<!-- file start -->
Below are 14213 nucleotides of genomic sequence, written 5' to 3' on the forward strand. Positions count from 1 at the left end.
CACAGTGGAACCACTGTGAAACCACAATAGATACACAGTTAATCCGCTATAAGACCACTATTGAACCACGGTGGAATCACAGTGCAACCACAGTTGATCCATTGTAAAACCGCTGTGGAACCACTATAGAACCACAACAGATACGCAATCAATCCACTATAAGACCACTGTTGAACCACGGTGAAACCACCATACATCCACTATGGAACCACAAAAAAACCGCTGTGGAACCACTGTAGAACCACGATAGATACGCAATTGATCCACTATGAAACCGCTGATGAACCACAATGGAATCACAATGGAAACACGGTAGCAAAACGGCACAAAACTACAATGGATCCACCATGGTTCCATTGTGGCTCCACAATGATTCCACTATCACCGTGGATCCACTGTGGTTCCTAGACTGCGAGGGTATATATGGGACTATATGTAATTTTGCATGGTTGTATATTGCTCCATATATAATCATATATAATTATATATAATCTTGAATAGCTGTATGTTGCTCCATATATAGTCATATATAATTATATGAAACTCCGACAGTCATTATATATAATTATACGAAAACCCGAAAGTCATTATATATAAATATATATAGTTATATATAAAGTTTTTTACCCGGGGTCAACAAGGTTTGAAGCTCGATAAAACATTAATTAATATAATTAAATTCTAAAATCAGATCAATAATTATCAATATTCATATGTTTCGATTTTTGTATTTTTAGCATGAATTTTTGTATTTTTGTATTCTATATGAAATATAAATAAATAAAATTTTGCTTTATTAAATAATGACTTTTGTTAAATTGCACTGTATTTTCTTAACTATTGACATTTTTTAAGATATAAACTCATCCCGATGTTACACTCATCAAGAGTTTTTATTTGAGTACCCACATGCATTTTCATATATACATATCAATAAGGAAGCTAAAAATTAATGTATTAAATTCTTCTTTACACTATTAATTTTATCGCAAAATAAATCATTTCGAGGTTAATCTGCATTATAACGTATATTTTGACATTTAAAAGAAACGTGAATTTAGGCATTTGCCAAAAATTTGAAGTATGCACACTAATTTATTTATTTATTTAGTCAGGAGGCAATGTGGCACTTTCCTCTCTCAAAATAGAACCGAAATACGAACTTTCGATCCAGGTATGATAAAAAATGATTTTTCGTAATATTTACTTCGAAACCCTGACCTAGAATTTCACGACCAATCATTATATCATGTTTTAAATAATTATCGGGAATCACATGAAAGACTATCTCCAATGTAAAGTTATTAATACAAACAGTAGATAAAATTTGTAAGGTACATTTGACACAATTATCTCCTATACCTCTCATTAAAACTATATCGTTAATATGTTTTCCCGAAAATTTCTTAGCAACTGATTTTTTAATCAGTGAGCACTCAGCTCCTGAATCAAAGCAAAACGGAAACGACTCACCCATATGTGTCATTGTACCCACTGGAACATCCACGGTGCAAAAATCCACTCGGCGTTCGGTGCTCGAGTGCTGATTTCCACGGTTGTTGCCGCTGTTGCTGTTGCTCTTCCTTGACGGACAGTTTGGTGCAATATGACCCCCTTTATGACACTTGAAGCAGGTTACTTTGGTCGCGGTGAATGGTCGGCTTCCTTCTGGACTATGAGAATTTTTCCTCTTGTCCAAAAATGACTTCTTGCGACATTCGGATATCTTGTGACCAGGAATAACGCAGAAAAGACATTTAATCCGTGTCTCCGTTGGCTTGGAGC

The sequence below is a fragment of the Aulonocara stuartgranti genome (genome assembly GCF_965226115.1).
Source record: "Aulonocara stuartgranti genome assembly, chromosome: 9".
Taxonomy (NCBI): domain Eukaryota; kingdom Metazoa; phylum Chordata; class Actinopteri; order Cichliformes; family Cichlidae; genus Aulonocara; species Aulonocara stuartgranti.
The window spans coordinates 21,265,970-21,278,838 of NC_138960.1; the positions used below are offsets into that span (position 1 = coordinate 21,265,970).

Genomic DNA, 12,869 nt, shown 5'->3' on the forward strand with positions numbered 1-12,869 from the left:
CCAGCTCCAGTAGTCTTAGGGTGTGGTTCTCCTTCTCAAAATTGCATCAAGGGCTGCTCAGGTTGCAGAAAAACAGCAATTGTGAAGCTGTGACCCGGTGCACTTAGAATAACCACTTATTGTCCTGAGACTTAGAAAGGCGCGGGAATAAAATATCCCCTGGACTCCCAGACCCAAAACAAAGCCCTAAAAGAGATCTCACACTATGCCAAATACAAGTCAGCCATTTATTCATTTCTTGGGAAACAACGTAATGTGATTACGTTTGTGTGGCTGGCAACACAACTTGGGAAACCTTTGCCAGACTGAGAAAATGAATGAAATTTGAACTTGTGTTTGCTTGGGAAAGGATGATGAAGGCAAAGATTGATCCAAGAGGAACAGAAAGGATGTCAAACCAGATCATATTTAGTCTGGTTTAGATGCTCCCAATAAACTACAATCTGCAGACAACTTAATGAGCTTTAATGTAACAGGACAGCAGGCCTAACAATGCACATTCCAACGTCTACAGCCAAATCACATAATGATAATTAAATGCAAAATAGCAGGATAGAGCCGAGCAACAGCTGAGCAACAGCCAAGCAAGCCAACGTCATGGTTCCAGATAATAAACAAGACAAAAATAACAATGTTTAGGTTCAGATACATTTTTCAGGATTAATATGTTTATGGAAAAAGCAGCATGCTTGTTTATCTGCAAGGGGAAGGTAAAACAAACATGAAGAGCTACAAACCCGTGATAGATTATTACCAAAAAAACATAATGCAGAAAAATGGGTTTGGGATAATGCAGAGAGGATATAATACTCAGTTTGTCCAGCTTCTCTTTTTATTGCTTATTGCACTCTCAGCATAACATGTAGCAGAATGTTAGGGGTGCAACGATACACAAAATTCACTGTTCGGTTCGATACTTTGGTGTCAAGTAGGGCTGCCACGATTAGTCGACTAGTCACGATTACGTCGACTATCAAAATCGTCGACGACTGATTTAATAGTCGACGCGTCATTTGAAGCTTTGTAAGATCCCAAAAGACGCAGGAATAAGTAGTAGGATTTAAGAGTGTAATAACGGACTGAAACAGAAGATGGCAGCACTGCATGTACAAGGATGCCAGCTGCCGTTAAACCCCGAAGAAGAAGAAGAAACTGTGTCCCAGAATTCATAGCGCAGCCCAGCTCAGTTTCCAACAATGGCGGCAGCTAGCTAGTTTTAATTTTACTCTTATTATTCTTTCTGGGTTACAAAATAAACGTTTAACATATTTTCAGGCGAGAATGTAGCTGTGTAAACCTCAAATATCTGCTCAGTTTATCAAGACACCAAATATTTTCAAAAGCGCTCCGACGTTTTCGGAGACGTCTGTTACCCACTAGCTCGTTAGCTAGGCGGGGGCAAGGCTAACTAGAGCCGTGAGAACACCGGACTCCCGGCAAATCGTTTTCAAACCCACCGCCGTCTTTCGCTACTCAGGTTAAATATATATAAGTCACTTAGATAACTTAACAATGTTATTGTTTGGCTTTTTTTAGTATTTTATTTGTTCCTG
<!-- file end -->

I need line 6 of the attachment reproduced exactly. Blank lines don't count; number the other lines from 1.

The window spans coordinates 21,265,970-21,278,838 of NC_138960.1; the positions used below are offsets into that span (position 1 = coordinate 21,265,970).